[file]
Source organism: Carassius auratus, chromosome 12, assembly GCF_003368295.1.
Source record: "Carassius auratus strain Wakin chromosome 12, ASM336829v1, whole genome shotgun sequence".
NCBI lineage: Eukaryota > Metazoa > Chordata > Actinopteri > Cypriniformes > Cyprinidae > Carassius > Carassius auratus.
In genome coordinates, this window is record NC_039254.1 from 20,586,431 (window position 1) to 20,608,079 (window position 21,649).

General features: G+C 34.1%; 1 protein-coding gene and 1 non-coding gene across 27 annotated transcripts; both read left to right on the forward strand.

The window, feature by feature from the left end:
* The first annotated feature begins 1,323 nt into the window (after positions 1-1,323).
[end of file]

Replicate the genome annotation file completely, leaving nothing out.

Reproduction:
Source organism: Carassius auratus, chromosome 12, assembly GCF_003368295.1.
Source record: "Carassius auratus strain Wakin chromosome 12, ASM336829v1, whole genome shotgun sequence".
NCBI lineage: Eukaryota > Metazoa > Chordata > Actinopteri > Cypriniformes > Cyprinidae > Carassius > Carassius auratus.
In genome coordinates, this window is record NC_039254.1 from 20,586,431 (window position 1) to 20,608,079 (window position 21,649).

General features: G+C 34.1%; 1 protein-coding gene and 1 non-coding gene across 27 annotated transcripts; both read left to right on the forward strand.

The window, feature by feature from the left end:
* The first annotated feature begins 1,323 nt into the window (after positions 1-1,323).